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Facts are useful. Opinions help, too. Knowing one from the other will help you get more work done with more people. Here’s why.
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Hello. I’m Tony Mayo, the Business Owner’s Executive Coach … with one quick idea you can use in your business today.
A client told me that today’s coaching distinction had made every one of his business conversations more productive —and shorter.
But first, this…
The doctor says, “Your condition is terminal. You have less than a year to live.”
The patient says, “I want a second opinion.”
The doctor replies, “Okay. Your tie is ugly, too.”
More about this in a moment…
Much of what we say is opinion, with …the occasional fact mixed in. That’s fine; it’s just what humans do. The important thing is to know the difference between facts and opinions, what philosophers call assertions and assessments. Assertion and assessment sound too much alike, so let’s stick with …facts and opinions.
Facts are statements about the world. Reasonable people can easily agree on an appropriate method of determining whether a fact is … true or false.
For example, [click the pen.] if I say this pen is grade 304 stainless steel, you and I could quickly find some way to verify whether the object is, in fact, 304 stainless steel or …something else.
Facts …are true or false for everyone. We can demand proof because facts are objective, features of the object not influenced by the person seeking proof.
On the other hand, if I say this pen is beautiful, you’re free to disagree with my opinion. You may feel it is too shiny, too squishy, too anything to be beautiful. That’s the nature of opinions. They’re subjective and personal. Beauty is in the eye of the beholder.
Like beauty, all opinions emerge from personal perceptions, filtered through the individual’s experiences, goals, and values. It’s a version of the world influenced by who you are.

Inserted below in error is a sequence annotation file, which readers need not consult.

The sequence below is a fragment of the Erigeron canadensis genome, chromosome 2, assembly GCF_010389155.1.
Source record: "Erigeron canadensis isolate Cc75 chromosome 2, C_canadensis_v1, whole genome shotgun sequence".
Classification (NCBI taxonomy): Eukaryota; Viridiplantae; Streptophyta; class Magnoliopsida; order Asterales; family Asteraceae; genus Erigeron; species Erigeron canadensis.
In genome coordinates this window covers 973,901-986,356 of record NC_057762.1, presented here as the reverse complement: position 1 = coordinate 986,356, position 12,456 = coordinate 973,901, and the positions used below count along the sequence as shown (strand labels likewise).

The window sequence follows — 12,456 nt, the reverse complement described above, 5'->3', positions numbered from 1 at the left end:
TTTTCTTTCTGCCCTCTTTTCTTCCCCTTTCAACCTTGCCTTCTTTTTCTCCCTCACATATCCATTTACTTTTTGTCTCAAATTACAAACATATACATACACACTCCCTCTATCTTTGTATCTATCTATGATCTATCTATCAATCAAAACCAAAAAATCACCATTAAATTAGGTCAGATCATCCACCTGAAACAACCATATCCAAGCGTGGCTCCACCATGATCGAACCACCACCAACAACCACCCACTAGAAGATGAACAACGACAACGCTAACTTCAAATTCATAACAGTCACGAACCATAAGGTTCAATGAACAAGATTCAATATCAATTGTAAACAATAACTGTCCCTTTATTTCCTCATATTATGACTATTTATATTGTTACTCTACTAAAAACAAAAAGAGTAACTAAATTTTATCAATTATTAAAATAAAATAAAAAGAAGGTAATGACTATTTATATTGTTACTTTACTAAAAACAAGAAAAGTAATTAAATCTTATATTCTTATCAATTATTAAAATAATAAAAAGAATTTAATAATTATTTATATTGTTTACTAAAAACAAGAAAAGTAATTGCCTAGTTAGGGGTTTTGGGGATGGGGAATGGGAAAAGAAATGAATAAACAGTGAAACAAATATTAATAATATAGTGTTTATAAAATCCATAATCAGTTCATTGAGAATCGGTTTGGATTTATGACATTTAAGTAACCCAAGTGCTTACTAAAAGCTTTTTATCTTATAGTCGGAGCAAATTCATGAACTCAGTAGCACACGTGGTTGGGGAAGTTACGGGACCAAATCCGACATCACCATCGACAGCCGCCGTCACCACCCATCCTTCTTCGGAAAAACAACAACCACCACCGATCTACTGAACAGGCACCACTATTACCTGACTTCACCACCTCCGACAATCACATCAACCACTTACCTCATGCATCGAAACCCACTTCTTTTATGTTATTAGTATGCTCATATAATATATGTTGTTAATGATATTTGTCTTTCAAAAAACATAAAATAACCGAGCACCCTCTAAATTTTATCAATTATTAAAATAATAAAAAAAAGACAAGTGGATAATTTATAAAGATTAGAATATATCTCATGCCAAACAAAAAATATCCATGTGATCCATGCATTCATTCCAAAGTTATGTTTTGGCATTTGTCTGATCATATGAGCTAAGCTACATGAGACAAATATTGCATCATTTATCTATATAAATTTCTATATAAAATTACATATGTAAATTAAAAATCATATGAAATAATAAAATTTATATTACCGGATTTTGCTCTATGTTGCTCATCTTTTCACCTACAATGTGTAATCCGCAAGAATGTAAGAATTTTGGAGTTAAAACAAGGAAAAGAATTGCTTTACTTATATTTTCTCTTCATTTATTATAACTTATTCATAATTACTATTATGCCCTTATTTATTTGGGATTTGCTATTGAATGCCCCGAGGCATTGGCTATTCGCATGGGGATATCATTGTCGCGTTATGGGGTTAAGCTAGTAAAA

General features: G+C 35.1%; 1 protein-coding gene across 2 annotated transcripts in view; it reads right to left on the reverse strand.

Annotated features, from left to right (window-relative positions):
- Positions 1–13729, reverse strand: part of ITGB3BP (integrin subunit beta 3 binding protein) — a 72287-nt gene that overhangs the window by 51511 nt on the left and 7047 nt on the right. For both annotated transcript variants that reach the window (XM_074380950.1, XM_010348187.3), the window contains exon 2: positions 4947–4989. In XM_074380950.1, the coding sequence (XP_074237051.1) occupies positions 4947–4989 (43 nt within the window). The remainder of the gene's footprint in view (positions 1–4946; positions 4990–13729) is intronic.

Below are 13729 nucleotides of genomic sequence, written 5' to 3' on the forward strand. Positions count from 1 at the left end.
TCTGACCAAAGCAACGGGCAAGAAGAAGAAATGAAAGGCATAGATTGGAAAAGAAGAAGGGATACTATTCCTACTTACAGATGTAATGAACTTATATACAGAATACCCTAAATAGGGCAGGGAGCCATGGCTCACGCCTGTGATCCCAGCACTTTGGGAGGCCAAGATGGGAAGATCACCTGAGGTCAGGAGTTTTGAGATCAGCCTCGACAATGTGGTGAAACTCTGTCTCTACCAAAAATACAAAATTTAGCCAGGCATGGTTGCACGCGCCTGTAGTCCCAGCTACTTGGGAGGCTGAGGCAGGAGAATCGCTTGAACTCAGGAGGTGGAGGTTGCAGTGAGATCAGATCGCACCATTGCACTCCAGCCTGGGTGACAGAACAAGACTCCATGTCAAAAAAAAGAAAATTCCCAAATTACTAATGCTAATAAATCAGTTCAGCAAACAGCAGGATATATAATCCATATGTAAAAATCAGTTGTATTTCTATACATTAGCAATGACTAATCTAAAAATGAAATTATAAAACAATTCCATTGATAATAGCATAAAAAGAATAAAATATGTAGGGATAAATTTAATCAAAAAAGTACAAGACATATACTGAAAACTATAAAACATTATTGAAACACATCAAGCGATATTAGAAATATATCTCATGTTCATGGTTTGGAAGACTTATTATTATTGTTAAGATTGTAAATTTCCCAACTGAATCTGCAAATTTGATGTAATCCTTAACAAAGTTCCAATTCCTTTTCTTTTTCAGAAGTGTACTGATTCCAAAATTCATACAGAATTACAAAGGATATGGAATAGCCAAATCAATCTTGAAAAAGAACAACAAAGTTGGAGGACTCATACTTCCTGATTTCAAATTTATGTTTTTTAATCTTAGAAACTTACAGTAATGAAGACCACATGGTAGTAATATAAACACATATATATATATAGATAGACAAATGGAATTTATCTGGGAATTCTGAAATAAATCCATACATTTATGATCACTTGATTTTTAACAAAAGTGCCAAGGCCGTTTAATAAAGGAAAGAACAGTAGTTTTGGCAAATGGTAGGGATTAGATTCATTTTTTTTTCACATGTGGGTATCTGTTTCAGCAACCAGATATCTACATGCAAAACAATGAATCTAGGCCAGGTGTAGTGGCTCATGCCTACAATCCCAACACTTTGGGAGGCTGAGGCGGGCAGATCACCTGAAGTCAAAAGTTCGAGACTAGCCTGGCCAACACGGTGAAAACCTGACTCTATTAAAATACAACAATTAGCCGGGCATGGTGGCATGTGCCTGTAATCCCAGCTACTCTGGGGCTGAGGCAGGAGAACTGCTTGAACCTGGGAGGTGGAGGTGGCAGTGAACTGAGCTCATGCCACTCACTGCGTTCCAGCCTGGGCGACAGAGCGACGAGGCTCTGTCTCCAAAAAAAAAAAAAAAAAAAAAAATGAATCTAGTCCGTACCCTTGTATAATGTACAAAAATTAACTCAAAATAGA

Opinions are not true or false, they’re either useful or not. Opinions cannot be proven from reality like facts, but they can be grounded in authority.
For example, if Apple’s top designer, Jony I’ve, says this pen [click the pen.] is ugly I am going to give that opinion much more weight than if some random teenager says the same thing. Jony I’ve is a widely-recognized authority on consumer product design. He can ground his opinion in data, principles, and market experience. That is, he can support his opinions with facts, so I grant him authority in the domain of consumer product design. On the other hand, his opinion about my skills as a coach doesn’t really interest me because he has no particular authority in that domain.
Here’s the gist, the way to use this distinction. Facts tell you about the object. [Hold up the pen.] With a little work, we can all have the same objective facts. Opinions tell you something about the person expressing that opinion. The more you know about the usefulness of a person’s opinions and their ability to ground them in facts, the better able you are to work with that person.
The patient in my joke with the terminal diagnosis …didn’t want a second opinion. He wanted another doctor to check the facts.
Facts are not better than opinions, they just have different purposes. You can be more effective if you’re clear about which you are saying and hearing, about whether you are stating a fact or expressing an opinion. That’s how you make every business conversation more productive [chuckle] —and shorter.
Thanks for listening to this podcast. I hope you enjoyed it, that you
apply it, and …share it.